Monday, October 17, 2011

Monday History
Gustav Klimt
"The Kiss"1907-1908
Oil and gold leaf on canvas - 70" x 70"

The work of Gustav Klimt deals heavily with romance - something that is clearly evident in "The Kiss" and most other works he created in his illustrious career. A man who painted at the time of the expressionists, Klimt was the founder of the Vienna Secession - a group that had no signature style but promoted young artists and members of the movement through print media and gallery shows from 1897 - 1908. When you look at a piece by Klimt, especially from his "Golden Phase," it is easy to lose the figure amongst the lavish pattern work. I've always wondered - where did this style come from? - it was so unique to Klimt and something that makes his work immediately recognizable. I found this description on the good ol' wikipedia that brought some insight to my wonderings:
Art historians note an eclectic range of influences contributing to Klimt's distinct style, including Egyptian, Minoan, Classical Greek, and Byzantine inspirations. Klimt was also inspired by the engravings of Albrecht Dürer, late medieval European painting, and Japanese Rimpa school. His mature works are characterized by a rejection of earlier naturalistic styles, such as The Glasgow School, from which he was heavily influenced, and make use of symbols or symbolic elements to convey psychological ideas and emphasize the "freedom" of art from traditional culture.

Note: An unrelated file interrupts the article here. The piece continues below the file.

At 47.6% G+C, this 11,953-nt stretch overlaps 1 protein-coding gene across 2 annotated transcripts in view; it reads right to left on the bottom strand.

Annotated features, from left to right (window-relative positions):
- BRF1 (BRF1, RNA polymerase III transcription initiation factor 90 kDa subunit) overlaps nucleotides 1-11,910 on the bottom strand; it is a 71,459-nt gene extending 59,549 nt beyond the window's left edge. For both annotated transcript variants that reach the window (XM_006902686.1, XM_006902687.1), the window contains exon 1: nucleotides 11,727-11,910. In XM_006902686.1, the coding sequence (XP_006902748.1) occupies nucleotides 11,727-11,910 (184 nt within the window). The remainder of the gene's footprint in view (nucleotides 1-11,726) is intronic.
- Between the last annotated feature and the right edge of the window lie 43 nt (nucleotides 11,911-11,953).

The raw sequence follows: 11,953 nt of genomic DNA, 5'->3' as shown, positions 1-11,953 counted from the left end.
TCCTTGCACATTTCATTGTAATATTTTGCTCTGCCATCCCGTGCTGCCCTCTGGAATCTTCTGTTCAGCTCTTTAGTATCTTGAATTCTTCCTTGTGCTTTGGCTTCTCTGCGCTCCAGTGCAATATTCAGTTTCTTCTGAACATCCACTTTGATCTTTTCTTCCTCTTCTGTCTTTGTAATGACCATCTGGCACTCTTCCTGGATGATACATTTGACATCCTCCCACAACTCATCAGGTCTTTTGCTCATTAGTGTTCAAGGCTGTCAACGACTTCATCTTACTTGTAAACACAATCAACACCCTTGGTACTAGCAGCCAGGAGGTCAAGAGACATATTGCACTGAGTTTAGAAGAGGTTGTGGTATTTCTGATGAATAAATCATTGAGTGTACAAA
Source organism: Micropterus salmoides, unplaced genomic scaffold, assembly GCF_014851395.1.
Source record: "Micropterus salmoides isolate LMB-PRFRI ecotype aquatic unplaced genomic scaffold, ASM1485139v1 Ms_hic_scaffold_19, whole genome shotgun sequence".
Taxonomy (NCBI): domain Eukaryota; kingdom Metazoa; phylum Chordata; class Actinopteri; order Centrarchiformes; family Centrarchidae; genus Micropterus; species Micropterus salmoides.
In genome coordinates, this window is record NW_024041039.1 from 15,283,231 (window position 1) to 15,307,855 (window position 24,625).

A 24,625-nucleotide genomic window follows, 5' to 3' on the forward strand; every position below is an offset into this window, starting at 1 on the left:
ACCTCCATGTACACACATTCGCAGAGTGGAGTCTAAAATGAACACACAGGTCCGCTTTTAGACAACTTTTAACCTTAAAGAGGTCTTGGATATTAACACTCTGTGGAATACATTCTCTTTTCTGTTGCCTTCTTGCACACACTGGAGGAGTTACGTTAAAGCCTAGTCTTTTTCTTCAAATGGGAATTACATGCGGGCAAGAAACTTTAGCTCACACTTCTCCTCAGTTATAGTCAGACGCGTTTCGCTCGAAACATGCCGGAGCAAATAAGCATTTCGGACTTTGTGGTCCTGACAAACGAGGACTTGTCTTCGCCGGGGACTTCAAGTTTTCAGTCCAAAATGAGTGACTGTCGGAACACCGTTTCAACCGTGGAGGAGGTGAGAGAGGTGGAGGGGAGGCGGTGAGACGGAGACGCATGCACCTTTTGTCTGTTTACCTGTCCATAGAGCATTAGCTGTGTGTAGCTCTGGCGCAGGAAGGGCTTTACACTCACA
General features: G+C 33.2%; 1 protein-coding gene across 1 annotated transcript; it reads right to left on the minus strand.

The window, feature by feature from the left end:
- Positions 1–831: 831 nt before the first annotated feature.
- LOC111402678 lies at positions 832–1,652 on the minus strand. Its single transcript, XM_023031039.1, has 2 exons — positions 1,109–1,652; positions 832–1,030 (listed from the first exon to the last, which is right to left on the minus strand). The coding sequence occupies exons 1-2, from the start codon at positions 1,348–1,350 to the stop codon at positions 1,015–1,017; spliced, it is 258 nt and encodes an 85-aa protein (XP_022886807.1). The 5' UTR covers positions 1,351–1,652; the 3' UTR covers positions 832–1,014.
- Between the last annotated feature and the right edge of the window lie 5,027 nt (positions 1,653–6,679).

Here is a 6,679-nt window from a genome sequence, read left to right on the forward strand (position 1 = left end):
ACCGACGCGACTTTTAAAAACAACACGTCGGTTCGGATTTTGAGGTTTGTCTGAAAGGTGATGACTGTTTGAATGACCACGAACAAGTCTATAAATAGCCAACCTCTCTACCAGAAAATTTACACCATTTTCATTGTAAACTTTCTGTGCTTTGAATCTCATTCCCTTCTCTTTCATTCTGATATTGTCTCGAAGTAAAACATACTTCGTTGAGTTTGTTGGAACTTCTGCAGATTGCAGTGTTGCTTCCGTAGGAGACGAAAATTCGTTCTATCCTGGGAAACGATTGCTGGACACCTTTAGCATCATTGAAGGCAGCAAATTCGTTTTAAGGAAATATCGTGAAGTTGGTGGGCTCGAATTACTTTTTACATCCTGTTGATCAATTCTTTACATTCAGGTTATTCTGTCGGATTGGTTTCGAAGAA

So what does that have to do with you might you ask (at least I hope you do)? Find the connections between the work of Klimt and the cultures listed above. I look forward to your results and encourage you to compare and contrast your conclusions.
Happy Monday!

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